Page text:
Amtrak fatality revisited
It was Jan. 7, just two weeks ago, that I visited the Middle River community where 14-year-old Anna Marie Stickel was killed when struck by an Amtrak train while walking along the tracks on the way to Kenwood High School. During that visit, I had the opportunity to inspect some of the fences that supposedly separate the public froom the tracks, and to find some of the gaps that had been created over the years by people wanting to cut through.
One of those cut-through points was one off an alley not far from Kenwood. A well-worn path signaled that it had been used for years by local residents -- most likely high school kids -- seeking a shortcut.
During that visit, two days after Anna's death, there was a brand-new fix in place -- apparently added in response to the tragedy. But my impression at the time was that it was an amateurish job at best -- held together by a metal strip that could be removed by hand with no more difficulty than popping the top on a soda can. The fence that had been repaired looked worn and shoddy.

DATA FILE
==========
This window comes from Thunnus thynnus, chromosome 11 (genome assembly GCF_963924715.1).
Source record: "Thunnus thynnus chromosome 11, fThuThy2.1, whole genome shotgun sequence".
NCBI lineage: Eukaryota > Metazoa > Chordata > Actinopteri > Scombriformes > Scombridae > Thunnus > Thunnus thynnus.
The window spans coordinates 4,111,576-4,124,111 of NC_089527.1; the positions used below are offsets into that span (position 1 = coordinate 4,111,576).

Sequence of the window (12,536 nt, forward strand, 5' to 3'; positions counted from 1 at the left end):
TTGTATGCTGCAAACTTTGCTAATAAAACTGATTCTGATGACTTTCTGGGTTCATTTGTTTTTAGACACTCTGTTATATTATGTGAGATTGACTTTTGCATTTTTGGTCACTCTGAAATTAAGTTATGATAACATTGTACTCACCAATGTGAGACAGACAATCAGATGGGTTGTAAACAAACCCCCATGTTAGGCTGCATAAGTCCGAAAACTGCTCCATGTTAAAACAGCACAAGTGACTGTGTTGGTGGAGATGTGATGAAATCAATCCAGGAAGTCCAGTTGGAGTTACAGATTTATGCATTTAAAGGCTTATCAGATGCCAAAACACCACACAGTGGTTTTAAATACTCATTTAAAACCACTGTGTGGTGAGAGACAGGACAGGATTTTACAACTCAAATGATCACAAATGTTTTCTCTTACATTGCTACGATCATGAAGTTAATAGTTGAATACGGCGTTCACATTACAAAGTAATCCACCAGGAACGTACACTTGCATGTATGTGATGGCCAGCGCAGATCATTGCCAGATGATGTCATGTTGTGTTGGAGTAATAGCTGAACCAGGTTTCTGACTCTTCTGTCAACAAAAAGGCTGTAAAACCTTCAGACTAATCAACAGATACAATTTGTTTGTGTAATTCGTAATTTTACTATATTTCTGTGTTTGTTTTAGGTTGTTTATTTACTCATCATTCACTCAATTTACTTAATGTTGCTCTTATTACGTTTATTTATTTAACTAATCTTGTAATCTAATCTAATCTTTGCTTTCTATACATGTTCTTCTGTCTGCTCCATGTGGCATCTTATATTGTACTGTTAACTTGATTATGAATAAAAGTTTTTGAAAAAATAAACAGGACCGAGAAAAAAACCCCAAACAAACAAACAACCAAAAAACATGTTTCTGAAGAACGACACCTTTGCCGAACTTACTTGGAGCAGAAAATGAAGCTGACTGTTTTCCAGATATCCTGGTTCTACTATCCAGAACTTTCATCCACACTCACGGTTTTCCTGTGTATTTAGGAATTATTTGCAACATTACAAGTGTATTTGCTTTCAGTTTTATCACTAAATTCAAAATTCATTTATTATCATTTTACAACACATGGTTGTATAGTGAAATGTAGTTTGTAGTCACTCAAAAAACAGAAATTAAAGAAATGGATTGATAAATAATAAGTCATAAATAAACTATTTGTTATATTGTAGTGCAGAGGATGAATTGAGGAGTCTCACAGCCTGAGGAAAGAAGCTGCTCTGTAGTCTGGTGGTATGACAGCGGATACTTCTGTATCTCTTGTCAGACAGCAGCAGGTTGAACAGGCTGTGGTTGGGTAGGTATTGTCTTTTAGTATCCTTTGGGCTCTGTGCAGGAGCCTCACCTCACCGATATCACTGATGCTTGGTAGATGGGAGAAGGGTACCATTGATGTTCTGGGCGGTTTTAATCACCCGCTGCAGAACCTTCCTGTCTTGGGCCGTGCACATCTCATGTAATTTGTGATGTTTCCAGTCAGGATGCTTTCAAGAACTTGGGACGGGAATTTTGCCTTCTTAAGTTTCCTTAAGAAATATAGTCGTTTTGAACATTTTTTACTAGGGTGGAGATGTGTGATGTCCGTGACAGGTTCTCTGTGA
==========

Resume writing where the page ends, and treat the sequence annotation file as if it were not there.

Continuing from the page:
Earlier today, I got an opportunity to revisit the site. Sure enough, the metal strip had been removed and left in a ditch. The repaired section of fence had been peeled back to open a gap. The shortcut was back in operation.
There are two ways to look at this turn of events. You can accept the typical railroad industry laments about the supposed impossibility of securing the tracks against a nation of vandals. Or you can ask why Amtrak couldn't make a more effective repair -- one that would have at least required the trespasser to bring a hefty wirecutter.
Protecting railroad tracks from intruders isn't easy. Nobody should underestimate how much of a challenge it is. But when you look at the condition of the fences in the Middle River area -- and their total absence in places -- you have to wonder whether Amtrak is even trying.
Hello, it's 2010. Can't we build a better chain link fence than we did iin the 1970s?